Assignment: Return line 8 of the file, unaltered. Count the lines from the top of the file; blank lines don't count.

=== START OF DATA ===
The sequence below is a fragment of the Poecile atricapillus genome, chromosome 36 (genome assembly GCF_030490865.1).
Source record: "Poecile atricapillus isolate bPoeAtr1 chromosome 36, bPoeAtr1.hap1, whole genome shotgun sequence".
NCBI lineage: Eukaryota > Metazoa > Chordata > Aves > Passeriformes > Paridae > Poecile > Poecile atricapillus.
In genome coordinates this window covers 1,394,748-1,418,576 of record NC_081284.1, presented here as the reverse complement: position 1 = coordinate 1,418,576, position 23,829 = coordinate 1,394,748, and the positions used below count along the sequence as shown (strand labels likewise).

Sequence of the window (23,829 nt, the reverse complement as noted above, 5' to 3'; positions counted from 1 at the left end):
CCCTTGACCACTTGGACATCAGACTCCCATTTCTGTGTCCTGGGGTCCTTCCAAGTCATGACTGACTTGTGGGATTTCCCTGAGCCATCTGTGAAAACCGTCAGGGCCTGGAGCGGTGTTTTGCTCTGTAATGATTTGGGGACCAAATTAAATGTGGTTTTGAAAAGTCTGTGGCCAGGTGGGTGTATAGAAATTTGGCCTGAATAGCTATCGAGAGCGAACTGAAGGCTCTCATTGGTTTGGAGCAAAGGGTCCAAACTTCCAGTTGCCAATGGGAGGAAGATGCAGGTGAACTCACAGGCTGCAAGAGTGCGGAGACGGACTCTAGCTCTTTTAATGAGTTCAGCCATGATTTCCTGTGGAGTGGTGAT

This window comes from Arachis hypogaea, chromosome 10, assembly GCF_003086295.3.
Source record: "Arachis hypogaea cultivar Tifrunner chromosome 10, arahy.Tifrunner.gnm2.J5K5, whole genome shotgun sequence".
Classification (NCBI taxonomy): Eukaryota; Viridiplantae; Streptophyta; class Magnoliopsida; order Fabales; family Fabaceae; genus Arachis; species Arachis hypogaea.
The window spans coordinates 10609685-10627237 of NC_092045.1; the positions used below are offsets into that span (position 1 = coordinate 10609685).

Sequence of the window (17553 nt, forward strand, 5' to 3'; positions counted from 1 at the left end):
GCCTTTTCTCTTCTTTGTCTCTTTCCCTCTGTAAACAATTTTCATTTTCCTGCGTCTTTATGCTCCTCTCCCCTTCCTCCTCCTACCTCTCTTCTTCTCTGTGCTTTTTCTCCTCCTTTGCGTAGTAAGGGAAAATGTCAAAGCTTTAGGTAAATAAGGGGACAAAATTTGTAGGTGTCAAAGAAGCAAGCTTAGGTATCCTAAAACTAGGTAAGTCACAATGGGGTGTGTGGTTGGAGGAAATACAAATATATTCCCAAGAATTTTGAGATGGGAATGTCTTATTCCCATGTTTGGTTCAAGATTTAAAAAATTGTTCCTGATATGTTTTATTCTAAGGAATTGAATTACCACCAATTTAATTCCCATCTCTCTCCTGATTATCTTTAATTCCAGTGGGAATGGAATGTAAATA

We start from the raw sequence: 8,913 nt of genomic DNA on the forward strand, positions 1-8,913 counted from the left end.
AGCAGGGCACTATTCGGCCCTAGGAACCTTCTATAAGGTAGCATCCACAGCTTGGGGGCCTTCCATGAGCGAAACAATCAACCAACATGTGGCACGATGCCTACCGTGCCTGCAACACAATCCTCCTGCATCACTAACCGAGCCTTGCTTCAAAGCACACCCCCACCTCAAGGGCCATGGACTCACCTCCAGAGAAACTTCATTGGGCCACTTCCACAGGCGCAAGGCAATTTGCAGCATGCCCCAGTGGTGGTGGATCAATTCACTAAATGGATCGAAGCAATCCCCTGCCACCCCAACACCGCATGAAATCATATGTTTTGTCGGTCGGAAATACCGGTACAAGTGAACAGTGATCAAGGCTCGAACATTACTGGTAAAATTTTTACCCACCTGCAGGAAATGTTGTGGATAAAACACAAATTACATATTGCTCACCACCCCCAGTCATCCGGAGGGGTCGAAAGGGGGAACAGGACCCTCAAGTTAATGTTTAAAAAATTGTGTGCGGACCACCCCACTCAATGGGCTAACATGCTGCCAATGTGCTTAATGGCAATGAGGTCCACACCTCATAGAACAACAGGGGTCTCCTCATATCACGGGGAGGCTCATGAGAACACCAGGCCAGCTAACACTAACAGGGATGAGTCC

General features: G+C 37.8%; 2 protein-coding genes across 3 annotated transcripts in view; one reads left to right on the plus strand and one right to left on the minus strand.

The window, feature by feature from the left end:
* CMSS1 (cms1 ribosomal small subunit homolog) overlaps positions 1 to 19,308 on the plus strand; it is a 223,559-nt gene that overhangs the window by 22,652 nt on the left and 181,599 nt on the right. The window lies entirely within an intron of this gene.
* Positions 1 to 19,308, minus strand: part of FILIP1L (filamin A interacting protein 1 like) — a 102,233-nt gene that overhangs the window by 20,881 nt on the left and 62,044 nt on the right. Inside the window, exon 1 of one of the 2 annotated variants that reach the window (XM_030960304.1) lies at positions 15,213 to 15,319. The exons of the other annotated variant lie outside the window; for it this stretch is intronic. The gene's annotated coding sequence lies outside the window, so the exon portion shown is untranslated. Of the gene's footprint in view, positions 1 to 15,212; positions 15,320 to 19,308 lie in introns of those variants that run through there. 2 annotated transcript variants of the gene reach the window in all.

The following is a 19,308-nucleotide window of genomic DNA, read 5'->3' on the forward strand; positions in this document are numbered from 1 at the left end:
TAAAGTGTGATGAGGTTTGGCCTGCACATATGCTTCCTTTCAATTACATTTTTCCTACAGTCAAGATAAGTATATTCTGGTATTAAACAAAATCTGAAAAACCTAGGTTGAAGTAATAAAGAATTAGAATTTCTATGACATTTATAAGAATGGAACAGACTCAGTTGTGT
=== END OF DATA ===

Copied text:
Source record: "Arachis hypogaea cultivar Tifrunner chromosome 10, arahy.Tifrunner.gnm2.J5K5, whole genome shotgun sequence".